Albert Einstein once said that “Insanity is doing the same thing over and over again, and expecting different results.”
For a few years now, I’ve been trading the markets utilizing technical analysis as my primary tool, trading high probability patterns that advance about 30-50% in a few months time. I seem to have identified the stocks that are trending up correctly, but my portfolio didn’t advance 30-50% or at least half 15-25%. I must be doing something wrong right?
Often times, I’ve blamed the market for my trading results. It’s quite egotistical of me and as Albert Einstein puts it – insane of me, not to think that the reason I’m getting the same results – which is nowhere land- can partly be attributed to my own trading.
Too often, traders manifest the problem of selling all their positions at once, and never being able to buy the stock back again, foregoing 10-20% gains in the process. Mentally, it becomes harder and harder to buy a stock that has moved 10% away from our selling price, only to see them trend further up, leaving the trader behind in the move. Mr. Simple Buy and Hold or Mr Blind Tsismis Buyer then snickers a laugh at Mr. Complicated Trader for being left out, when the simple moving averages could have just allowed Mr. Complicated Trader to ride the trend fully.
So why do we complicate our lives? Is it that we have too much time, that we have to trade in and out of our stocks? Why do we love paying commissions? Is it that we are just simply impatient with the corrective pauses? Perhaps Mr. Complicated Trader could just tweak his style by selling half or a third of his holdings, with the intention to buy the other half or the other third back, once the trend resumes again. That way, he minimizes selling too early, and maximizes his cash to other profitable endeavors, while managing to keep some profits too.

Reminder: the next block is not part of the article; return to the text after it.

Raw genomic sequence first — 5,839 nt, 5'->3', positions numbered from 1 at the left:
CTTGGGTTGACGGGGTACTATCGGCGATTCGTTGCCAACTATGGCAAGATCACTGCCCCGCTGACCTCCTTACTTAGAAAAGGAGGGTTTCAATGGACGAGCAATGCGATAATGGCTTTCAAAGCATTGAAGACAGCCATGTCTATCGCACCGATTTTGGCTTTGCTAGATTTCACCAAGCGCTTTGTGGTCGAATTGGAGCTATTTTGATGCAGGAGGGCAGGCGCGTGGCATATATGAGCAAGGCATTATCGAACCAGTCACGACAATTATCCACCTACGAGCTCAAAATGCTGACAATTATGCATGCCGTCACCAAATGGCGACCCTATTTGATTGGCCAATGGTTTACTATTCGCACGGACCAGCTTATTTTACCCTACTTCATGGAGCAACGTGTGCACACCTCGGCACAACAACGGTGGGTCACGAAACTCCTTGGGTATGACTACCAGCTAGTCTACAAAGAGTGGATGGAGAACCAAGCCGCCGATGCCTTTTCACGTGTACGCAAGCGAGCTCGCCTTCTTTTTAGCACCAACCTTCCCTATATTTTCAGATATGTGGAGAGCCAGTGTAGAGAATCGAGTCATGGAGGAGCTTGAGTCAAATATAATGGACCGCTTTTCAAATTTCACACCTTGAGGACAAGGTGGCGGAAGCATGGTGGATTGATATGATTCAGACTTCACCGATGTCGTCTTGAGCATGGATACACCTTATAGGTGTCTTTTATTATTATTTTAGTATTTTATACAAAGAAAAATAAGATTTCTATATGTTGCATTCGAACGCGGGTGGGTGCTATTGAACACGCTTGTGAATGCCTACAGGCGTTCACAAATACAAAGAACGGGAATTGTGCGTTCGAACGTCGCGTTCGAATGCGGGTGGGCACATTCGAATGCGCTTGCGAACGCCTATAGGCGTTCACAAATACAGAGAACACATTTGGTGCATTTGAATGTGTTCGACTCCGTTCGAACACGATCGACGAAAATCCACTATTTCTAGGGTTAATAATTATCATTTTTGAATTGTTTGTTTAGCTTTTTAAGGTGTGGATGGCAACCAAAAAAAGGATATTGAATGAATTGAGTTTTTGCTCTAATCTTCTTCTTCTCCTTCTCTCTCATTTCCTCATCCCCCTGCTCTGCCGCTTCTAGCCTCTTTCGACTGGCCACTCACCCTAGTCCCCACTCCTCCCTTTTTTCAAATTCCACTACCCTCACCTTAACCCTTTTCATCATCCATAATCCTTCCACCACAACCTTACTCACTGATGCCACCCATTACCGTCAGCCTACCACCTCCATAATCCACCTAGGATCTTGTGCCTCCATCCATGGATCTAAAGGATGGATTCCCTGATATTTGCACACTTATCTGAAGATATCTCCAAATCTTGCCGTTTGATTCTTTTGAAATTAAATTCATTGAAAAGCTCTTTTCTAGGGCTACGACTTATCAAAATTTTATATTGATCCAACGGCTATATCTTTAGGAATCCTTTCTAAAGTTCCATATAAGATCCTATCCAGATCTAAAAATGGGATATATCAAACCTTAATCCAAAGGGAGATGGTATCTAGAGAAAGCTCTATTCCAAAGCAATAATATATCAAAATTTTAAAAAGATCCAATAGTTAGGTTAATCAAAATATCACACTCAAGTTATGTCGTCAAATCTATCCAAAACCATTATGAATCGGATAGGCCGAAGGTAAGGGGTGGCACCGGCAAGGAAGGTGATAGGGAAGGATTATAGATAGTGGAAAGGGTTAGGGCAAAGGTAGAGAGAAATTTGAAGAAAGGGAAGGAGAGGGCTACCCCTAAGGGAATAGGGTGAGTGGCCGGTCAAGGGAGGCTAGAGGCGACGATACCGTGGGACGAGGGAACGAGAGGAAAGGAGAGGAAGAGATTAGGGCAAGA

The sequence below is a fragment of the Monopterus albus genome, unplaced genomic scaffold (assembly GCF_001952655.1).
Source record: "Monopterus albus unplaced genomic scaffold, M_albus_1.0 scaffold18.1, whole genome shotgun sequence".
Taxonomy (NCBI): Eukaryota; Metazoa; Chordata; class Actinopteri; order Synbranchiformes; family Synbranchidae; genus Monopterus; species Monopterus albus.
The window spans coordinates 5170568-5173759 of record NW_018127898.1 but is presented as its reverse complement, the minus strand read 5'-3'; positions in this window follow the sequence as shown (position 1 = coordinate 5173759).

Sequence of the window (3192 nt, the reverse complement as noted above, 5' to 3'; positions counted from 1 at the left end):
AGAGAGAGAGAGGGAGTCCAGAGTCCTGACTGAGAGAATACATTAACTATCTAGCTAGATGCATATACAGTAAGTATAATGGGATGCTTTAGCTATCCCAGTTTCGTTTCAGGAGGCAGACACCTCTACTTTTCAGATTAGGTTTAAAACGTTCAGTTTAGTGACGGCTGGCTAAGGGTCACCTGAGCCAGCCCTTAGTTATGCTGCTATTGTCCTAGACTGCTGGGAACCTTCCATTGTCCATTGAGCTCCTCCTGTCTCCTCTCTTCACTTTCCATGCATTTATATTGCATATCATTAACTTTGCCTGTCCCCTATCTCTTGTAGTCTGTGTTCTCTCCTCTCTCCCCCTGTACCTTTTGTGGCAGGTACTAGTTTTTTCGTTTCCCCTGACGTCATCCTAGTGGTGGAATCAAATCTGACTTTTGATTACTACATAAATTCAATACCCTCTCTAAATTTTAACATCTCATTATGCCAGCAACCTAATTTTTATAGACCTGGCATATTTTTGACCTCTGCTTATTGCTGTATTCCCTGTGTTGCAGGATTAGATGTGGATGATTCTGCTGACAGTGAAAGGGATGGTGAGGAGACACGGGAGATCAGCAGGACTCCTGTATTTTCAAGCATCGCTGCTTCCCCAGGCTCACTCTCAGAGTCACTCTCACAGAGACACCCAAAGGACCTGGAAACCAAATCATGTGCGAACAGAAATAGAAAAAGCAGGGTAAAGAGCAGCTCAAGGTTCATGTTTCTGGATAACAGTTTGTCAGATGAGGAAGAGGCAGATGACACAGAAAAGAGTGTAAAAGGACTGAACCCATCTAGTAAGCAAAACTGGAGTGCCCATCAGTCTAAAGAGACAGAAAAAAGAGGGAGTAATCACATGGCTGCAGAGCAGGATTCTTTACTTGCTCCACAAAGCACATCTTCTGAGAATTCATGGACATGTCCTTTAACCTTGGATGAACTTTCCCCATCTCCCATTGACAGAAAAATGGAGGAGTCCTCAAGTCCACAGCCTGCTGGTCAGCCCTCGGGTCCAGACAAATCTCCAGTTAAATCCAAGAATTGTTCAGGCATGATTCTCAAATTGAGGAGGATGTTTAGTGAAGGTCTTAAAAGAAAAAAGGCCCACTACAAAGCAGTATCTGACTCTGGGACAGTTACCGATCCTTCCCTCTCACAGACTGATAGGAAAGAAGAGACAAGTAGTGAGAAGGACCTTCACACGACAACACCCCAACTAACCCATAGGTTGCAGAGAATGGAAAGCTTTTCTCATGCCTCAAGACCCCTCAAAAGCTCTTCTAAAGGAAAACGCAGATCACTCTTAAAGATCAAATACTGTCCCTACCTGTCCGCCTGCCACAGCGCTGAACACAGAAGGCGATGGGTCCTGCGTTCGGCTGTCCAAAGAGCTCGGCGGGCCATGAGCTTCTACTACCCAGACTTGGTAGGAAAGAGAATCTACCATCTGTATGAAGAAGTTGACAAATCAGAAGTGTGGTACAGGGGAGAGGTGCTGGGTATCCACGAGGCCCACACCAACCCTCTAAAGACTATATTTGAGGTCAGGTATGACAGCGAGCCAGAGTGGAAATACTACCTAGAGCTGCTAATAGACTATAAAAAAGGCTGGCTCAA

The technical guides to trading in stocks are by no means infallible. The more experience one gains in their use, the more alive one becomes to their pitfalls and their failures. This is just my personal treatment to my own selling insanity.
In my years of trading the markets, I must say that charts can defy gravity and any other notion that man can conceive of.
Let me leave with Mr. Edwards and Magee’s definition of what chart formations are:
“Charts are the inerasable fingerprints of human nature made graphic in the greatest struggle, next to war, in human experience.”
They are depiction of multifarious human actions bearing on a single variable (price). On price converge a galaxy of influences: fear, greed, desire, cunning, malice, deceit, naivete, earnings estimates, broker need for income, gullibility, professional money managers’ need for performance and job security, supply and demand of stocks, monetary liquidity and money flow, self destructiveness, passivity, trap setting, manipulation, blind arrogance, conspiracy and fraud and double dealing, phases of the moon and sun spots, economic cycles and beliefs about them, public mood, and the indomitable human need to be right.
– Edwards and Magee (Technical Analysis of Stock Trends, 9th Edition)
-The Faceless Trader